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Hello there, I have a question about medical marijuana. but I am on probation and I don't know if I can get my card?

North Highlands, CA |

I am turning 18 in less than a month and I wanna go and get my medical marijuana card for a couple of reasons. The thing I have been thinking about is that I am on probation and I don't know how to go about anything and I am not truly sure if I can get my card while on probation?

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Attorney answers 6

Posted

Unless the judge specifically ruled that a condition of probation is no medical marijuana, even for medicinal purposes, you certainly can apply for such a card.

Asker

Posted

there was never anything said or put down that I cant get a medical card fpr marijuana

Posted

Even if no MJ, even for medicinal purposes, is a condition of your probation, I see no impediment to your applying for a card. However, if this is a term of your probation, possession of a medical marijuana card does not override this condition. You still will be prohibited from possessing or using marijuana. Hire an attorney to make sure of your situation.

The response above is not intended as legal advice. This response does not create an attorney-client relationship. Legal questions can only be fully answered through consultation with an attorney to whom you give full and accurate details. Anything you post here is not confidential and is not protected by the attorney-client relationship. It is highly recommended that you seek advice from a criminal defense attorney licensed in your jurisdiction by setting up a confidential meeting.

Posted

It depends upon the terms and conditions of your probation. It is not uncommon in drug cases for there to be a prohibition on medical marijuana. Best to take your terms and conditions and consult an attorney about them.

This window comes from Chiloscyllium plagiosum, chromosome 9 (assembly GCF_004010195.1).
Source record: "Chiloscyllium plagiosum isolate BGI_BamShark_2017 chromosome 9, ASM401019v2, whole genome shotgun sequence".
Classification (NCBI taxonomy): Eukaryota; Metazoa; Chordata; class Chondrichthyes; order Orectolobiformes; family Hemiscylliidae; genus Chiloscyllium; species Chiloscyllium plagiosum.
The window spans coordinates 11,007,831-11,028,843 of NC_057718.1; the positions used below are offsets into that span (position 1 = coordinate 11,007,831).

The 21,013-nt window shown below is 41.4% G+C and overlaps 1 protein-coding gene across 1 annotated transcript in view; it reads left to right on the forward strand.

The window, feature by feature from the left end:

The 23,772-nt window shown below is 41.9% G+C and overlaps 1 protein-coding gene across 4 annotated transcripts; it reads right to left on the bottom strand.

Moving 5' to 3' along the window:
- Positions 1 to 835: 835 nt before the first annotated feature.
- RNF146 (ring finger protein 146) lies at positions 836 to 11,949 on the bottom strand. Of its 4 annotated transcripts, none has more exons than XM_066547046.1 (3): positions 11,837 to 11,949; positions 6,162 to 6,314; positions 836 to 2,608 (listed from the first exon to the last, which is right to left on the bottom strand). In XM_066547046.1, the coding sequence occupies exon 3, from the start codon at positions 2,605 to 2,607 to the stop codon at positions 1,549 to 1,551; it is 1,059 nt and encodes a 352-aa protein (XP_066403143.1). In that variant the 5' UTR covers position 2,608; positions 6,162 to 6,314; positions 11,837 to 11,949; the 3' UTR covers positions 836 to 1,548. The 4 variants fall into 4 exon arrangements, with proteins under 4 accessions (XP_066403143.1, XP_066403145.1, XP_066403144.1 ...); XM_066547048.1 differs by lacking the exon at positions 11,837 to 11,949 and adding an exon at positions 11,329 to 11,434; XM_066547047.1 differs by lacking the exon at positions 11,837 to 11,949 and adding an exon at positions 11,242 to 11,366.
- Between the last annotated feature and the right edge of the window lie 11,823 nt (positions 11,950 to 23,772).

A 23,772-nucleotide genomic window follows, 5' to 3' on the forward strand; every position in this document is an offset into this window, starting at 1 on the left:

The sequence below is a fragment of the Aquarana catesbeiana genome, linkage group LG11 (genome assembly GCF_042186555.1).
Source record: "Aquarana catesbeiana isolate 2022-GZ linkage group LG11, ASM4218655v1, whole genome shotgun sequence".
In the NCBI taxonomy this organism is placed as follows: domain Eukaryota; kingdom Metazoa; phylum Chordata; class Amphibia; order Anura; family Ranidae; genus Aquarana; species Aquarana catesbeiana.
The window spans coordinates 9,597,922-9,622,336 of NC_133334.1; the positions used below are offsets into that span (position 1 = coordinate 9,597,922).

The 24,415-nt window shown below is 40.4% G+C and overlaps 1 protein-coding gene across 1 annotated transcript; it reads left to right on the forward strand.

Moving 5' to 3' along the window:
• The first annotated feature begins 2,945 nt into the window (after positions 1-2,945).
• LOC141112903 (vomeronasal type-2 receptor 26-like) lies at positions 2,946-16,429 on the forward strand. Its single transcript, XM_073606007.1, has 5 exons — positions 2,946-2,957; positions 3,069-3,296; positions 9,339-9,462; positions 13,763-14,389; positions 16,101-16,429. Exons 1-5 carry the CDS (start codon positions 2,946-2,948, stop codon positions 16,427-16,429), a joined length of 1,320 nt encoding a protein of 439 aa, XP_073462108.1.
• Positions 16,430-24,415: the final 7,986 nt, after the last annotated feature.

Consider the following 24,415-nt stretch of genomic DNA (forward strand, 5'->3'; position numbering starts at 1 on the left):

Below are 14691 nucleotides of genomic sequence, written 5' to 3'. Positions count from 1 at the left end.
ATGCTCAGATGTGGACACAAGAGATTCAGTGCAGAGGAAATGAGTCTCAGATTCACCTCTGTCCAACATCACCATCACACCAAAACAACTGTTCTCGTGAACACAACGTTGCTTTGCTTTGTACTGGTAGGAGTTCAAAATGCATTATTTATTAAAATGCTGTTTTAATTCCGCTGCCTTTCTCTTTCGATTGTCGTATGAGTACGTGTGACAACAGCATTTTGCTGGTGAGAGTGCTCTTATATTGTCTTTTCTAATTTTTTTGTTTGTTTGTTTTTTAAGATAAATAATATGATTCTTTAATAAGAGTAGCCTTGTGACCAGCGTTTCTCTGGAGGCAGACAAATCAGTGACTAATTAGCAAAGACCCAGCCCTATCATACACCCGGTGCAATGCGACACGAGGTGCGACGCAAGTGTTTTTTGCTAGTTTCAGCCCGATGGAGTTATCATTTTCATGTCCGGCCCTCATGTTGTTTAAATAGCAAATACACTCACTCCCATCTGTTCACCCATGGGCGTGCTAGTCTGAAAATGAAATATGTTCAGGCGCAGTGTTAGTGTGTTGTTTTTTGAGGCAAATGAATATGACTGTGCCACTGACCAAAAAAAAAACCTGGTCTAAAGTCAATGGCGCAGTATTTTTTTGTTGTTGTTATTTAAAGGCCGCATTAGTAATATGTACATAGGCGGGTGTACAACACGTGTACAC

Asker

Posted

It wasn't a drug case

Joseph Salvatore Farina

Joseph Salvatore Farina

Posted

Then you should be ok but I would check with your probation officer anyway

Posted

Since you are on probation, there's a specific Health & Safety section that states that you must request permission from the judge. Typically if done correctly you will prevail. If not done correctly, then you will likely be denied. First get the marijuana recommendation then see your previous attorney to make a motion in front of the judge. I wish you the best.

The response above is not intended as legal advice since it’s impracticable to provide thorough, accurate advice based upon the query without additional details. It is highly recommended that one should seek advice from a criminal defense attorney licensed in your jurisdiction by setting up a confidential meeting. Moreover, this response does not constitute the creation of an attorney-client relationship since this message is not a confidential communication because it was posted on a public website, thereby publicly disclosing the information, which is another reason to setup a confidential meeting with an attorney.

Posted

When you are on probation the court has the power to limit things you otherwise have a right to do. For Example: The First Amendment protects the right of association, however when you are on probation you can be ordered not to associate with people on probation or parole.

This is a situation where you must first get an OK by the court. The rural courts want you to prove that there is no other feasible medical option other than marijuana. In the bigger cities the court tends to care less about marijuana use while on probation. They just want you to conform to the law.

You must file a motion with the court to be heard on this matter. Since you are on juvenile probation consult an attorney.

Posted

If you're going to spend money on a Dr. visit for to get your car, then buy marijuana...why don't you wait just a little bit longer and use that money for a consultation with an attorney.

You're asking a question that is calling for specific legal advice to your situation. This forum is for general legal questions.

Law Office of Daniel M. Wigon This should not be taken as legal advice. Consult with a local attorney before making a decision that could adversely affect your rights.